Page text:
Beverley J. Keith, PhD
October 19, 1942 – January 5, 2024
Beverley Jean Keith was born on October 19, 1942 in Jersey City, New Jersey to Isabelle and Graham Keith. The family later moved to Vermont and eventually Beverley’s parents settled in San Francisco. Beverley was a world traveler who spoke several languages. She was fascinated by art of all kinds and got her Bachelor’s degree in Art History from Brynn Mawr College, graduating magna cum laude in 1964. She then took a job as a Head Start teacher, and through this, fell in love with the field of psychology. She got her Master’s degree in psychology from the New School for Social Research in 1969, going on to study with Jean Piaget at Piaget’s Institute in Switzerland until 1972. She went back to the New School to graduate with a doctoral degree in Clinical Psychology in 1983, with her dissertation research exploring sex stereotypes in aging. Beverley went on to work at various children’s facilities and psychiatric hospitals and to teach psychology and women’s studies at various universities over the next twenty years while establishing her legacy family practice center: Rosendale Family Therapy Center.
During the 1970s, Beverley came to the Hudson Valley, bought a piece of property in the rocky shale forest in Rosendale, and parked a school bus there, in which she determined to live until she could build her own house. She built her house in the forest, with the help of her friends, over the next decades. Many of Beverley’s current friends met her during that time, either by picking her up hitchhiking to or from her doctoral program, or to or from the mountains as she engaged in her most cherished activity: rock climbing. Her identity as a climber was perhaps even stronger than her identity as a psychologist, and her friends recall how she was often seen boldly climbing shirtless in the mountains.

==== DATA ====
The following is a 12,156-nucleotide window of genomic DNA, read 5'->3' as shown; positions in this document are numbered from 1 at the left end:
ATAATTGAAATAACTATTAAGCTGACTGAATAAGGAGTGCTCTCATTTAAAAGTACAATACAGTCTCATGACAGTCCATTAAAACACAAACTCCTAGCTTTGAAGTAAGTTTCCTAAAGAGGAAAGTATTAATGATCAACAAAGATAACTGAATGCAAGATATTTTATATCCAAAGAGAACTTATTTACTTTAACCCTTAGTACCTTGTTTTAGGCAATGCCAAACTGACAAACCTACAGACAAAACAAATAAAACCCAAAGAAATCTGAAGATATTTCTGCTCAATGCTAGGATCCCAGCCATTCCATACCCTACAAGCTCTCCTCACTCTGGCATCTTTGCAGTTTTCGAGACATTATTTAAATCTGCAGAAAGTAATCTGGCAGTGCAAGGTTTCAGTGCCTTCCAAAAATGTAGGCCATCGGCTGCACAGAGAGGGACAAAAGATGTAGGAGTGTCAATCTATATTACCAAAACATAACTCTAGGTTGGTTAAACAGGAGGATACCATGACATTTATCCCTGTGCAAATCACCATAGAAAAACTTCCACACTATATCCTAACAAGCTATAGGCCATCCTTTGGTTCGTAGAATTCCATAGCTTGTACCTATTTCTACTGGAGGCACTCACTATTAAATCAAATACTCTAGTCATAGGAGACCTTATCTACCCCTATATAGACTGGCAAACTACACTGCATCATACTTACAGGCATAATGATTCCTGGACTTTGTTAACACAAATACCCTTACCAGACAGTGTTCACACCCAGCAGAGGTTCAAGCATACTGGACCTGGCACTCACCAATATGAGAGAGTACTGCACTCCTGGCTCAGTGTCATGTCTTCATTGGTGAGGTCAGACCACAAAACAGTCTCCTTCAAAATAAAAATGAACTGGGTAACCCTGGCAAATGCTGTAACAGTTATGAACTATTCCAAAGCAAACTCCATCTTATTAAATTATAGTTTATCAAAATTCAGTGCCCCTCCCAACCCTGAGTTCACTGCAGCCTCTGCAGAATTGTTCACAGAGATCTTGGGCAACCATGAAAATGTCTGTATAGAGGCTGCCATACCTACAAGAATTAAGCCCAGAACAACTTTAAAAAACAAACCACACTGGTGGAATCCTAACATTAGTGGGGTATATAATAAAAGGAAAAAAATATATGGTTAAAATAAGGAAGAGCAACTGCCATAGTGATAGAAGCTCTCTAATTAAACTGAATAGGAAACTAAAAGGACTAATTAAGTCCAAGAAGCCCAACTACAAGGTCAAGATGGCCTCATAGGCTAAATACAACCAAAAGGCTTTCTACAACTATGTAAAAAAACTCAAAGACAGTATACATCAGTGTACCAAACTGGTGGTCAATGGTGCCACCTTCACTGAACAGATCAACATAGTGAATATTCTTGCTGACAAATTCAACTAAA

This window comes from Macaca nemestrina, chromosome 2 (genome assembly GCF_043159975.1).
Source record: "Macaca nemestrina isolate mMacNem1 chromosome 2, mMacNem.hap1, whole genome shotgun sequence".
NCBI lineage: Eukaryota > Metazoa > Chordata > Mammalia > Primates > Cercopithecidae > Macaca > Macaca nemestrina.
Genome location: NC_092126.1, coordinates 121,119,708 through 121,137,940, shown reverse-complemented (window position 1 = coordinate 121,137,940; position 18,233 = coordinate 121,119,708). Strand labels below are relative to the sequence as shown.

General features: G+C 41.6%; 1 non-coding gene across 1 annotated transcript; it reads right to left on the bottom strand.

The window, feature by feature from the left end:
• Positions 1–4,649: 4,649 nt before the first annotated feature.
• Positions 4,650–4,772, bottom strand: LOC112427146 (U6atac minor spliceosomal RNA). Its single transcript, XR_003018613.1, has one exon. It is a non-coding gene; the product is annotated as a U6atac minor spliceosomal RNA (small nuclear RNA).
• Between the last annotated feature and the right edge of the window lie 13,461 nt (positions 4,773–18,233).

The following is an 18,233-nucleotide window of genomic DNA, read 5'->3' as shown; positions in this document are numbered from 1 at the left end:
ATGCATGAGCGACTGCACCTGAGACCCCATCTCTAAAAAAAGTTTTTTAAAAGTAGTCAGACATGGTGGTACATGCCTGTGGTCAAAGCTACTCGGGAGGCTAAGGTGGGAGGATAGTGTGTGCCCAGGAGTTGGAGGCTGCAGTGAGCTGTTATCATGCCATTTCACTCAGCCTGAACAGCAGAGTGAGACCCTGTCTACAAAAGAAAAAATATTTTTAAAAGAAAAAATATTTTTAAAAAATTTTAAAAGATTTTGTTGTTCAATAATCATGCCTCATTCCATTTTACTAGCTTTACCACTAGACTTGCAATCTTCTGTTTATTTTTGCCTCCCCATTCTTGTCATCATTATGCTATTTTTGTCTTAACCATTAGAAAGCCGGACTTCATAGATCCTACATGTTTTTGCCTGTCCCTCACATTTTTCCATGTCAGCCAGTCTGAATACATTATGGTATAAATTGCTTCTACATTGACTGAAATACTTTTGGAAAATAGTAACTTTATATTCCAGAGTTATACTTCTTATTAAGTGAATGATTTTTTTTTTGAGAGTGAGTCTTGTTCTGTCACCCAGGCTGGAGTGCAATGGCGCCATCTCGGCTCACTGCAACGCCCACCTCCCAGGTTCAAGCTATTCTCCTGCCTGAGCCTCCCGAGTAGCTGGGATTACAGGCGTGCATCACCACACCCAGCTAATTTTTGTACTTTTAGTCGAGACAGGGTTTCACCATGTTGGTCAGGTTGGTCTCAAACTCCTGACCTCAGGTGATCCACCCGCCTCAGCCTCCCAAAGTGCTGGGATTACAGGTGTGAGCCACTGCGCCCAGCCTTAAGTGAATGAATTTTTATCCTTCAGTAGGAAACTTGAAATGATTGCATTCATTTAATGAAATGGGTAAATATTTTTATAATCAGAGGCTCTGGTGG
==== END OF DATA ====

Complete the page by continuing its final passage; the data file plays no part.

Beverley’s other passion was family therapy, and she worked with families, couples, and children of widely varying ages in private practice. In 1992, Beverley bought a Victorian house on Main Street in Rosendale to establish a family therapy center. She wrote that she chose that building because: “…it was beautiful, comfortable, and welcoming.” She proceeded to invite other therapists to join her in building a group family therapy practice. She opened two more family therapy centers in Saugerties and Ellenville, where she also welcomed community therapists to join her working with families for many years.
Most will remember Beverley’s generosity: She never made decisions based upon what would make smart financial sense. Instead, she followed her socialist instincts and did what would be best for the community. This included financially supporting the projects she was involved in and donating to other community agencies, or individuals, who needed assistance. If a client could not pay, Beverley would allow them to barter. Beverley traded therapy for bookshelves, plumbing, quilts, and all manner of other items and services. She believed in the Rosendale community specifically, and characteristically bequeathed her accumulated properties and wealth to local nonprofits.
On January 5, 2024, Beverley died as she had intended: at home in the forest, with the love of her friends surrounding her in her final days. She leaves behind her brother, Ian Keith, and countless friends, admirers, professionals she supported in building their careers, and families she helped with her kindness and compassion. Beverley’s dear friend, Manus Pinkwater, sends Beverley off with this final wish: “Wherever she is, I hope there is something for her to climb!"